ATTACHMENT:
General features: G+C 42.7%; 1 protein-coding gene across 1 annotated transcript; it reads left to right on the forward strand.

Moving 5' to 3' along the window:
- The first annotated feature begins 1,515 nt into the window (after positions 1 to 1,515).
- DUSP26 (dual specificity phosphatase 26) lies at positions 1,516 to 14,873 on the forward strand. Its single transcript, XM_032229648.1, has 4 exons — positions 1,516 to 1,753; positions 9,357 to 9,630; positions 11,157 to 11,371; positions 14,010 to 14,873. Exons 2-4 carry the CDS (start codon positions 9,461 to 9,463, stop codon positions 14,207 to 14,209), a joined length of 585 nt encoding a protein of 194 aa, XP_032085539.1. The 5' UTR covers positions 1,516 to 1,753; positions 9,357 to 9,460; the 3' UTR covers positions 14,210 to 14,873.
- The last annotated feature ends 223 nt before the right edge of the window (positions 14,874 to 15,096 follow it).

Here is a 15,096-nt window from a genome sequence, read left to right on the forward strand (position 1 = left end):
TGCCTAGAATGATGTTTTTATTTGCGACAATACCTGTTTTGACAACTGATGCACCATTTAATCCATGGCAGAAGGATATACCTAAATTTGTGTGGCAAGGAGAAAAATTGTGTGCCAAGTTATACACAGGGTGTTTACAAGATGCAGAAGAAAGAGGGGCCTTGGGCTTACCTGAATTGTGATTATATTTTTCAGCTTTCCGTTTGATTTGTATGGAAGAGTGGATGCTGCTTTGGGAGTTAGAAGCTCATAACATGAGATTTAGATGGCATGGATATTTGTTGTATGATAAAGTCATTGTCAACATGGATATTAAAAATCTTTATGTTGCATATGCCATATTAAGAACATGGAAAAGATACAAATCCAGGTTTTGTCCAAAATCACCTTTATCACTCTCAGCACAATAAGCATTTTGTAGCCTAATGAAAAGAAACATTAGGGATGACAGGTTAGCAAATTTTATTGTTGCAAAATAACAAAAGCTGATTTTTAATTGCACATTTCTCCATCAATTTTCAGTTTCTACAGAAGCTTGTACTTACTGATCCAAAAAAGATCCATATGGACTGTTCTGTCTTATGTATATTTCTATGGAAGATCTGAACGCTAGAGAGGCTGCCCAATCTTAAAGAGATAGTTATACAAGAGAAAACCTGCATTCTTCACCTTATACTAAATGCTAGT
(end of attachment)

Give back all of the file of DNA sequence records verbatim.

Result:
General features: G+C 42.7%; 1 protein-coding gene across 1 annotated transcript; it reads left to right on the forward strand.

Moving 5' to 3' along the window:
- The first annotated feature begins 1,515 nt into the window (after positions 1 to 1,515).
- DUSP26 (dual specificity phosphatase 26) lies at positions 1,516 to 14,873 on the forward strand. Its single transcript, XM_032229648.1, has 4 exons — positions 1,516 to 1,753; positions 9,357 to 9,630; positions 11,157 to 11,371; positions 14,010 to 14,873. Exons 2-4 carry the CDS (start codon positions 9,461 to 9,463, stop codon positions 14,207 to 14,209), a joined length of 585 nt encoding a protein of 194 aa, XP_032085539.1. The 5' UTR covers positions 1,516 to 1,753; positions 9,357 to 9,460; the 3' UTR covers positions 14,210 to 14,873.
- The last annotated feature ends 223 nt before the right edge of the window (positions 14,874 to 15,096 follow it).

Here is a 15,096-nt window from a genome sequence, read left to right on the forward strand (position 1 = left end):
TGCCTAGAATGATGTTTTTATTTGCGACAATACCTGTTTTGACAACTGATGCACCATTTAATCCATGGCAGAAGGATATACCTAAATTTGTGTGGCAAGGAGAAAAATTGTGTGCCAAGTTATACACAGGGTGTTTACAAGATGCAGAAGAAAGAGGGGCCTTGGGCTTACCTGAATTGTGATTATATTTTTCAGCTTTCCGTTTGATTTGTATGGAAGAGTGGATGCTGCTTTGGGAGTTAGAAGCTCATAACATGAGATTTAGATGGCATGGATATTTGTTGTATGATAAAGTCATTGTCAACATGGATATTAAAAATCTTTATGTTGCATATGCCATATTAAGAACATGGAAAAGATACAAATCCAGGTTTTGTCCAAAATCACCTTTATCACTCTCAGCACAATAAGCATTTTGTAGCCTAATGAAAAGAAACATTAGGGATGACAGGTTAGCAAATTTTATTGTTGCAAAATAACAAAAGCTGATTTTTAATTGCACATTTCTCCATCAATTTTCAGTTTCTACAGAAGCTTGTACTTACTGATCCAAAAAAGATCCATATGGACTGTTCTGTCTTATGTATATTTCTATGGAAGATCTGAACGCTAGAGAGGCTGCCCAATCTTAAAGAGATAGTTATACAAGAGAAAACCTGCATTCTTCACCTTATACTAAATGCTAGT